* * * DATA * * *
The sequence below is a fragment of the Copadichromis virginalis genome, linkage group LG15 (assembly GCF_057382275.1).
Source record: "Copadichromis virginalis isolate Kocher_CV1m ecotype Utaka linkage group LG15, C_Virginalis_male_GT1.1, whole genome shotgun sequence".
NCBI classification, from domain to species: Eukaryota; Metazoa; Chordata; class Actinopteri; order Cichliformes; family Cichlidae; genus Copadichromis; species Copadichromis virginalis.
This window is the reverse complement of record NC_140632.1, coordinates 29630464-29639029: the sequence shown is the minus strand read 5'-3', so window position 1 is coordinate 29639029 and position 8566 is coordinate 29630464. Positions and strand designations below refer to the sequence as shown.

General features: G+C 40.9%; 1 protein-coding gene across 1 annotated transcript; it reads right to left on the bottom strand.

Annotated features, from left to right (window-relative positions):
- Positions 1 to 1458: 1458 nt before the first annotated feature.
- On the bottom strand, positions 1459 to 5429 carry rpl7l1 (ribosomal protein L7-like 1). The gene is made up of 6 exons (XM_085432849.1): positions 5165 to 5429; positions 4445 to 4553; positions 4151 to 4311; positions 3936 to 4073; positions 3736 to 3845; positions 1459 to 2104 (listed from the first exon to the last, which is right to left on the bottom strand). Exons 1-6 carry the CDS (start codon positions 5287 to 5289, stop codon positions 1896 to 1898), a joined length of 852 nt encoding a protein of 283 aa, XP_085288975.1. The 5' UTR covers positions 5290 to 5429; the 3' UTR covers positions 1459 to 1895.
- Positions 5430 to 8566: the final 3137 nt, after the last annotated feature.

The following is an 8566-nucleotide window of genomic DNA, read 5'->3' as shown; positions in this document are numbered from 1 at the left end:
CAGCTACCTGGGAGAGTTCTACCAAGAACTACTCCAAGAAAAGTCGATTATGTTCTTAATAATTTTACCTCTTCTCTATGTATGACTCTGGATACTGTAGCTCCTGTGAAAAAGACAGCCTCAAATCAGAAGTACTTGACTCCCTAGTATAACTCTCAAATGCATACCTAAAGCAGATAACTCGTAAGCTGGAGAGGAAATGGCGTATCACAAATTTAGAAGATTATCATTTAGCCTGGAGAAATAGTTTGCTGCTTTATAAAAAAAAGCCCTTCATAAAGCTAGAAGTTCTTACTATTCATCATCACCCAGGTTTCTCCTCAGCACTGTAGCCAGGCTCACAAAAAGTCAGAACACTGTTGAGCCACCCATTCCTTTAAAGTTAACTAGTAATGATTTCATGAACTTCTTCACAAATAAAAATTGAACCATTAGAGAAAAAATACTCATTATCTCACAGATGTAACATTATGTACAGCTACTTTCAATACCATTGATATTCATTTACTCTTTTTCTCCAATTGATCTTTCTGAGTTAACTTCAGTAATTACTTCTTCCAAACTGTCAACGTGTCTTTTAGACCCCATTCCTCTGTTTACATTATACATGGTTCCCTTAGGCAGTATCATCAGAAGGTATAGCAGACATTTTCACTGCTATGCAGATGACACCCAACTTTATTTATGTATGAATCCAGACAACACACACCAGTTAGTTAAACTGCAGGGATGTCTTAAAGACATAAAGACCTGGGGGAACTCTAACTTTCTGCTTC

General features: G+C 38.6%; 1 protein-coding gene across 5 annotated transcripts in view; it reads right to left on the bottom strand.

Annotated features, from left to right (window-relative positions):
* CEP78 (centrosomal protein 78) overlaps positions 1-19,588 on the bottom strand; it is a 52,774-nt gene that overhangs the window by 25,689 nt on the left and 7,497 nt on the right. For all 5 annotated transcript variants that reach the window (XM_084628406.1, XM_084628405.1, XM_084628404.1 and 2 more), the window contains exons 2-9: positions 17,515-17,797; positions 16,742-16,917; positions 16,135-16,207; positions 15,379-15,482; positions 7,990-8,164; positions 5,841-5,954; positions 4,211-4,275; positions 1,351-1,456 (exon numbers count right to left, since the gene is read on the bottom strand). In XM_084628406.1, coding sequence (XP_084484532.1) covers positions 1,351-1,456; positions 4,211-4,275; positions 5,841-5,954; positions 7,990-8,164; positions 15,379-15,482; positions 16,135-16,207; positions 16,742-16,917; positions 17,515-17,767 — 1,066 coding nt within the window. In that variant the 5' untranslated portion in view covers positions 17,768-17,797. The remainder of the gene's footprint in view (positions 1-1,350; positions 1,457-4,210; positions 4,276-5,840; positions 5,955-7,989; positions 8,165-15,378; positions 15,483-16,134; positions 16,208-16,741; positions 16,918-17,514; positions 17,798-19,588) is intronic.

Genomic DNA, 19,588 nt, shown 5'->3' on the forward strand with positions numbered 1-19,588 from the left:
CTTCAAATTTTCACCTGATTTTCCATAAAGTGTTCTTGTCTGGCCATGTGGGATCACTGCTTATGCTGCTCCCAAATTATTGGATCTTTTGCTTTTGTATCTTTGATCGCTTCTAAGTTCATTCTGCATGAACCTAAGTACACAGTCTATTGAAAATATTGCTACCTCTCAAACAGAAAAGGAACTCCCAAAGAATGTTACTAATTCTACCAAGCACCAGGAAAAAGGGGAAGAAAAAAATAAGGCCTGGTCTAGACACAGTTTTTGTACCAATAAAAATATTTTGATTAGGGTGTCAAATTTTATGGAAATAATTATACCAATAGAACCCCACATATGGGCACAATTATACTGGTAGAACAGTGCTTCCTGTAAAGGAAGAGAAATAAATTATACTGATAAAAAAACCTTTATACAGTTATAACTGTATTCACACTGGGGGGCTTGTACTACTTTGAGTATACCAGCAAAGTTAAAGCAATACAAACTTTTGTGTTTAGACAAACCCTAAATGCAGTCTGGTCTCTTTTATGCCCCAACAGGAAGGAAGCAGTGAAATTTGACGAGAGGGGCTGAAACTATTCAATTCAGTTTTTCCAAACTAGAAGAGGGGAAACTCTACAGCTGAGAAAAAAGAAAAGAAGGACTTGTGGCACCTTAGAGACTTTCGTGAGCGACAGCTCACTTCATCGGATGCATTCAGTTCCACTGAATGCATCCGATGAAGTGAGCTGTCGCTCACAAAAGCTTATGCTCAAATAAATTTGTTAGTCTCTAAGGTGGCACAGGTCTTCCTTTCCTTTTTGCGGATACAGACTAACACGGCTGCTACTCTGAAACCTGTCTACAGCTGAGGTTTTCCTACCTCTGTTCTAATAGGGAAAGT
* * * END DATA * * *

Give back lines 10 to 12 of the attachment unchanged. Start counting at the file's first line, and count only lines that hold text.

The following is an 8566-nucleotide window of genomic DNA, read 5'->3' as shown; positions in this document are numbered from 1 at the left end:
CAGCTACCTGGGAGAGTTCTACCAAGAACTACTCCAAGAAAAGTCGATTATGTTCTTAATAATTTTACCTCTTCTCTATGTATGACTCTGGATACTGTAGCTCCTGTGAAAAAGACAGCCTCAAATCAGAAGTACTTGACTCCCTAGTATAACTCTCAAATGCATACCTAAAGCAGATAACTCGTAAGCTGGAGAGGAAATGGCGTATCACAAATTTAGAAGATTATCATTTAGCCTGGAGAAATAGTTTGCTGCTTTATAAAAAAAAGCCCTTCATAAAGCTAGAAGTTCTTACTATTCATCATCACCCAGGTTTCTCCTCAGCACTGTAGCCAGGCTCACAAAAAGTCAGAACACTGTTGAGCCACCCATTCCTTTAAAGTTAACTAGTAATGATTTCATGAACTTCTTCACAAATAAAAATTGAACCATTAGAGAAAAAATACTCATTATCTCACAGATGTAACATTATGTACAGCTACTTTCAATACCATTGATATTCATTTACTCTTTTTCTCCAATTGATCTTTCTGAGTTAACTTCAGTAATTACTTCTTCCAAACTGTCAACGTGTCTTTTAGACCCCATTCCTCTGTTTACATTATACATGGTTCCCTTAGGCAGTATCATCAGAAGGTATAGCAGACATTTTCACTGCTATGCAGATGACACCCAACTTTATTTATGTATGAATCCAGACAACACACACCAGTTAGTTAAACTGCAGGGATGTCTTAAAGACATAAAGACCTGGGGGAACTCTAACTTTCTGCTTC

General features: G+C 38.6%; 1 protein-coding gene across 5 annotated transcripts in view; it reads right to left on the bottom strand.